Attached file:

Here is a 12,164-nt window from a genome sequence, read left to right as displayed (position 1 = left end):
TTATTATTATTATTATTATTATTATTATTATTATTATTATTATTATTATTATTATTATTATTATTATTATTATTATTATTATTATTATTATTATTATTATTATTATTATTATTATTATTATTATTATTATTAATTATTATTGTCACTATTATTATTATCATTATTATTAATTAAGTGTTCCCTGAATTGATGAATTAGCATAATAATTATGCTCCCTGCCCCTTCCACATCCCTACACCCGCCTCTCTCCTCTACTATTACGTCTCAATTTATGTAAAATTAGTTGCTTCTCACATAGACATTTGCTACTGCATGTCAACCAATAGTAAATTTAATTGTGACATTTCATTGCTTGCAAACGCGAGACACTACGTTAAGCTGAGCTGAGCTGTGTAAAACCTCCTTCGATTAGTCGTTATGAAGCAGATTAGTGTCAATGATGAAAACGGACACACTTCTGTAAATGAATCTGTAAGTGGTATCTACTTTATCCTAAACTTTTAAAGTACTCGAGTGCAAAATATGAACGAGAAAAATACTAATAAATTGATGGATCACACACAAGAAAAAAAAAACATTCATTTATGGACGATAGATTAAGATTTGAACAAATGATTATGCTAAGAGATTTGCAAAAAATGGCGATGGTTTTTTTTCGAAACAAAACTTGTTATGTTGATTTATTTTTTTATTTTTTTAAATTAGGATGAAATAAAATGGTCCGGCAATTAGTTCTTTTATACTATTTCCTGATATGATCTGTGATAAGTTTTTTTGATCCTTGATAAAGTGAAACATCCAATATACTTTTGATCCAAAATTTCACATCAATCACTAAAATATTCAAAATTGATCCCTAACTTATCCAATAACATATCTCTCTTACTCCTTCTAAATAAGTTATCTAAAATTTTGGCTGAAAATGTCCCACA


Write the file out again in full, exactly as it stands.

Here is a 12,164-nt window from a genome sequence, read left to right as displayed (position 1 = left end):
TTATTATTATTATTATTATTATTATTATTATTATTATTATTATTATTATTATTATTATTATTATTATTATTATTATTATTATTATTATTATTATTATTATTATTATTATTATTATTATTATTATTATTATTAATTATTATTGTCACTATTATTATTATCATTATTATTAATTAAGTGTTCCCTGAATTGATGAATTAGCATAATAATTATGCTCCCTGCCCCTTCCACATCCCTACACCCGCCTCTCTCCTCTACTATTACGTCTCAATTTATGTAAAATTAGTTGCTTCTCACATAGACATTTGCTACTGCATGTCAACCAATAGTAAATTTAATTGTGACATTTCATTGCTTGCAAACGCGAGACACTACGTTAAGCTGAGCTGAGCTGTGTAAAACCTCCTTCGATTAGTCGTTATGAAGCAGATTAGTGTCAATGATGAAAACGGACACACTTCTGTAAATGAATCTGTAAGTGGTATCTACTTTATCCTAAACTTTTAAAGTACTCGAGTGCAAAATATGAACGAGAAAAATACTAATAAATTGATGGATCACACACAAGAAAAAAAAAACATTCATTTATGGACGATAGATTAAGATTTGAACAAATGATTATGCTAAGAGATTTGCAAAAAATGGCGATGGTTTTTTTTCGAAACAAAACTTGTTATGTTGATTTATTTTTTTATTTTTTTAAATTAGGATGAAATAAAATGGTCCGGCAATTAGTTCTTTTATACTATTTCCTGATATGATCTGTGATAAGTTTTTTTGATCCTTGATAAAGTGAAACATCCAATATACTTTTGATCCAAAATTTCACATCAATCACTAAAATATTCAAAATTGATCCCTAACTTATCCAATAACATATCTCTCTTACTCCTTCTAAATAAGTTATCTAAAATTTTGGCTGAAAATGTCCCACA